Port of Constanta signs deal with DPW for ro-ro and project cargo terminal
In another clear sign that DP World is looking to link the supply chains across ...
Union Nautilus International has issued a formal letter of dispute to the management of P&O Ferries following yesterday’s public relations farce when the company sacked 800 seafarers via a Zoom call.
P&O Ferries and its parent, Dubai’s DP World, have doubled down on its view that consultation with workers and their representatives and, seemingly UK law, are irrelevant by incorporating a company in Malta, apparently to handle crewing options for its UK ferry services.
International Ferry Management (IFM) was incorporated near Valetta on 11 February, with Swiss national Antonio Ciriale named as an involved party. The Loadstar contacted Mr Ciriale but he said he was unable to comment.
He did, however, supply a contact for IFM’s public relations officer in the UK, who has not responded to our calls. The IFM offices appear to be in a residential area of the Maltese capital.
And rumours that Cyprus-based Columbia Shipmanagement would be involved in crewing P&O’s ships remain unconfirmed. Columbia has also not responded to phone calls and messages from The Loadstar.
Both Nautilus International and the International Transport Workers Federation (ITF) have confirmed that legal proceedings are likely after P&O having, effectively, “driven a coach and horses through UK employment law” while the UK government has meekly stood by and watched.
A Nautilus spokeswoman told The Loadstar: “P&O did not follow the legal requirement to give notice of redundancy, they did not enter into consultation with the workforce and they did not, seemingly, inform the secretary of state, as they are required to do. Therefore we will be pursuing a legal case.”
Nautilus has 220 seafarers employed with P&O Ferries, with the RMT also involved in discussions as well as the federation of international transport unions represented by the ITF. The unions feel they have a very strong legal case.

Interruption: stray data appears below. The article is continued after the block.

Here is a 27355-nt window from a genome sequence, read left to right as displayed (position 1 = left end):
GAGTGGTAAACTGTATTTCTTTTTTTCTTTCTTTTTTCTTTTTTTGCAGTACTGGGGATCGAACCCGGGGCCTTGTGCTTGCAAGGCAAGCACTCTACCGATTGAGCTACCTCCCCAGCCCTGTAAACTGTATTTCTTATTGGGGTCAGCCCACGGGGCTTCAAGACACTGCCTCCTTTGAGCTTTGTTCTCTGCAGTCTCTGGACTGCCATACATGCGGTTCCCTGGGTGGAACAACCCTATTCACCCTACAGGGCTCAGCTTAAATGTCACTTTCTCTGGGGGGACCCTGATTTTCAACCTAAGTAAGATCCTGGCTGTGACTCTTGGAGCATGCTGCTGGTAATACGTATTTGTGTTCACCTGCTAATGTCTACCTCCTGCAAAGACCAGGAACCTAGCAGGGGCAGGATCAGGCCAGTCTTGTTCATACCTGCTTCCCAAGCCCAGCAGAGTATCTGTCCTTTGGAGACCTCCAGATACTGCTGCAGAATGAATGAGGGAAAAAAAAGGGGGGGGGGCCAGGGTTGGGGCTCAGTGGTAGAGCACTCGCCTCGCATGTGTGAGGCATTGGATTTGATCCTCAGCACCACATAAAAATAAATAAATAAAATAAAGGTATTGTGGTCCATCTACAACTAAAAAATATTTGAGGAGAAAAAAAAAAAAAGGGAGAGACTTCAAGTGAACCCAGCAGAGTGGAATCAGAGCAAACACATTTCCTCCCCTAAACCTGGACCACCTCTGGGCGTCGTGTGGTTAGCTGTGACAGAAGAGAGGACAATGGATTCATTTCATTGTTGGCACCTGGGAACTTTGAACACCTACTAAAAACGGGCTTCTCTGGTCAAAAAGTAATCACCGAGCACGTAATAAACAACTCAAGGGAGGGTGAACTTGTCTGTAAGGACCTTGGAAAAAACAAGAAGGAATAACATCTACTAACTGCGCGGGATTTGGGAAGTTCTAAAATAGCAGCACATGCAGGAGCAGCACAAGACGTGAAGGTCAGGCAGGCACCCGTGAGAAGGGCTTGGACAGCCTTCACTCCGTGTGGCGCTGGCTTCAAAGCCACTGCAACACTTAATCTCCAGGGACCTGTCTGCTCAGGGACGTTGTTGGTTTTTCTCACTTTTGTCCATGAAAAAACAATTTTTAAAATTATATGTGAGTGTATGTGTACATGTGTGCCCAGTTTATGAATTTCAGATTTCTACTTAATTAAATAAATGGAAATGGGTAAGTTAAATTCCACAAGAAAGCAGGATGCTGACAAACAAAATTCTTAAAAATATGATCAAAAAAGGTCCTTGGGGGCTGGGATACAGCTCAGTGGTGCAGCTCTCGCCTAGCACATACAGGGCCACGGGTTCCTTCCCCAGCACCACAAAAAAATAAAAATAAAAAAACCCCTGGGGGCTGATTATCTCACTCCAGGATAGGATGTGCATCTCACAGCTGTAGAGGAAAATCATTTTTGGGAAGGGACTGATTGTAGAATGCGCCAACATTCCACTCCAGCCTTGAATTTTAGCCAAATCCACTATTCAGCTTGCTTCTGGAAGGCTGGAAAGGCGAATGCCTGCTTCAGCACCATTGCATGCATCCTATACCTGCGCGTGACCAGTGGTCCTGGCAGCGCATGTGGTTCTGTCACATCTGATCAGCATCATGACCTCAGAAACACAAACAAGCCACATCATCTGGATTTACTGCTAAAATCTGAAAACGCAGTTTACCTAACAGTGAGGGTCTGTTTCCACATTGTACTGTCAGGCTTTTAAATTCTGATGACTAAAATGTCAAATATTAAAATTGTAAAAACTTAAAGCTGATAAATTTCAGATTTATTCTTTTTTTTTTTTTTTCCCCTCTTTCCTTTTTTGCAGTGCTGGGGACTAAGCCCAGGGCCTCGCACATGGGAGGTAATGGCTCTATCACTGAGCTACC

They are expecting rallies and demonstrations to take place outside DP World offices, including at 16 Palace Gate in London, scheduled for 4pm today.
It is understood that the Maritime Coastguard Agency (MCA) will be inspecting all eight P&O Ferries vessels that operate out of the UK. It is not currently known how long this will take.
In the meantime, freight continues to move at Dover, with DFDS, which has a vessel-sharing agreement with P&O, expected to increase the number of daily departures to take up some slack. Irish Ferries will also pick up some of the extra demand. However, neither Irish Ferries nor DFDS has responded to The Loadstar so far.
The other major player, Getlink, which operates the rail shuttle through the tunnel link to Calais, has seen an increase in enquiries. Train departures are regular, departing every eight to 10 minutes, with the company operating 15 rail shuttles with a further three due this year.
In the long term, Getlink believes its business case enshrines speed of crossing and the frequency of shuttles available, but does not want to jeopardise what it sees as its competitive advantage. Nevertheless, The Loadstar understands that, since yesterday, there has been a significant increase in the number of calls from customers looking to increase the number of crossings they make.
It is certain that many trucks will be looking for alternatives to P&O Ferries, with its vessels in Dover, Hull, Cairnryan and Liverpool unavailable. Unconfirmed reports suggest that the ports of Larne in Northern Ireland and Hull in England have seen blockades today, making freight movements difficult.
Dover, which handled 561,000 trucks in the fourth quarter of last year, is apparently operating reduced services, but is seeing few delays.